The Blackwell Deception Review

Blackwell Deception

Blackwell Deception

Let’s not beat around the bush; point-and-click adventure games are largely a thing of the past. Games focusing on narrative are still present, but most have evolved mechanically past simply pointing at objects with a computer mouse. However, Wadjet Games apparently has not received the memo and produced a series of point-and-click adventure games anyway. The Blackwell Deception is the fourth game in the Blackwell series. After playing through the game, I’d say it’s a good thing their fax machine is broken.

The Blackwell Deception features two main characters: Rosangela Blackwell, a writer living in New York City who is able to see and communicate with ghosts, and Joey Mallone, a ghost himself from the 1970s. Both characters work together to send spirits who have not yet accepted their death to the afterlife. The dynamic between Rosangela and Joey works well; Rosangela is a bit insecure and sarcastic while Joey ramps up the sarcasm to a fever pitch with cynicism of his own. While both do share this common goal of sending in-limbo ghosts along their way, the dialogue between them features subtle conflicts and hilarious dry humor. Even with this, their relationship is convincing as they both portray enough determination to solve the problems given to them.

Blackwell Deception Otherworld

This story centers on the world of underground psychics and the harmful influence it’s having on certain residents of NYC. After finding a common link between all of the ghosts’ deaths, it’s up to Rosangela and Joey to uncover the secrets of the street psychics and find those responsible for the numerous murders of innocent people. During this journey, fans of the series will be pleased to find that the character of Joey develops further. The game delves deeper into his history to answer and raise questions about Joey’s past life and death. Unfortunately, the same treatment isn’t given to Rosangela as she remains largely unchanged as a character throughout the ordeal. In some instances it seems that gamers will learn more about her (like when she meets her teacher from ten years ago) but it doesn’t pan out as well as Joey’s story arc.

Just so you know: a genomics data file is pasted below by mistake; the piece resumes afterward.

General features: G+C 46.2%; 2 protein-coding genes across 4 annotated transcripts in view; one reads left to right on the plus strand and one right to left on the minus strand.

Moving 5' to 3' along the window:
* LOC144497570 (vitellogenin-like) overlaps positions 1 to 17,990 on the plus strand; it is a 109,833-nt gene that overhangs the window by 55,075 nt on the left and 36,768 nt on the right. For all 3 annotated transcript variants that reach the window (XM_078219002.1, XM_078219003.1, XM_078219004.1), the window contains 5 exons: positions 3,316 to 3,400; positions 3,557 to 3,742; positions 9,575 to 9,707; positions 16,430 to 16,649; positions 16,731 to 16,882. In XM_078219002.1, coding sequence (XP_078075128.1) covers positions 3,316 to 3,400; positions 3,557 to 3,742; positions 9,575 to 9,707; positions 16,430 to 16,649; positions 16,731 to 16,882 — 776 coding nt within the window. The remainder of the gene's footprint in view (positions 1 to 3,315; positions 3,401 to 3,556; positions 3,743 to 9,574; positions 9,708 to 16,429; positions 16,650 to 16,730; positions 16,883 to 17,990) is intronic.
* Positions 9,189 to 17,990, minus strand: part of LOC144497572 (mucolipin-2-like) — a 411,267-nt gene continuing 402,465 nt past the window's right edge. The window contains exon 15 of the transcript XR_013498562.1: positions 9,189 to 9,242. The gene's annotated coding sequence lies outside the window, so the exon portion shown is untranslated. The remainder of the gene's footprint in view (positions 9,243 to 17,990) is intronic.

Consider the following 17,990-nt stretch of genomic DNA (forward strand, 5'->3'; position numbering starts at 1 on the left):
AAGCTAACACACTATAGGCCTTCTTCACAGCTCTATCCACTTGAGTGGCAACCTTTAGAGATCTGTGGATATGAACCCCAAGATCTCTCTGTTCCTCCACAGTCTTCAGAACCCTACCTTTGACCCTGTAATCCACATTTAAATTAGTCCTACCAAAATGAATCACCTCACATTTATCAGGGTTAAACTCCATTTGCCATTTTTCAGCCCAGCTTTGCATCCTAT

The Blackwell Deception features many nice touches throughout that cements the experience. For starters, the voice-acting is top notch with both Rosangela and Joey. The lines are delivered effectively with the appropriate emotional tones while the other support characters are voiced in the same successful manner. It is always amusing to see how the in-limbo ghosts try to justify why things around them are so different rather than realize they are dead. Also, since Joey is from the 1970s he sees objects during present day NYC differently than Rosangela. When playing as Joey, he identifies a strange black case and a new cassette player whereas Rosangela clearly knows it is a laptop case and an old tape player. Furthermore, after going through the game with Rosangela and other ghosts being the only ones to be able to see Joey, it is neat to see the baby in the room follow Joey around because, apparently, infants can see ghosts before they grow up. These little additions to the game may seem trivial but they ultimately further immerse players into the world of The Blackwell Deception.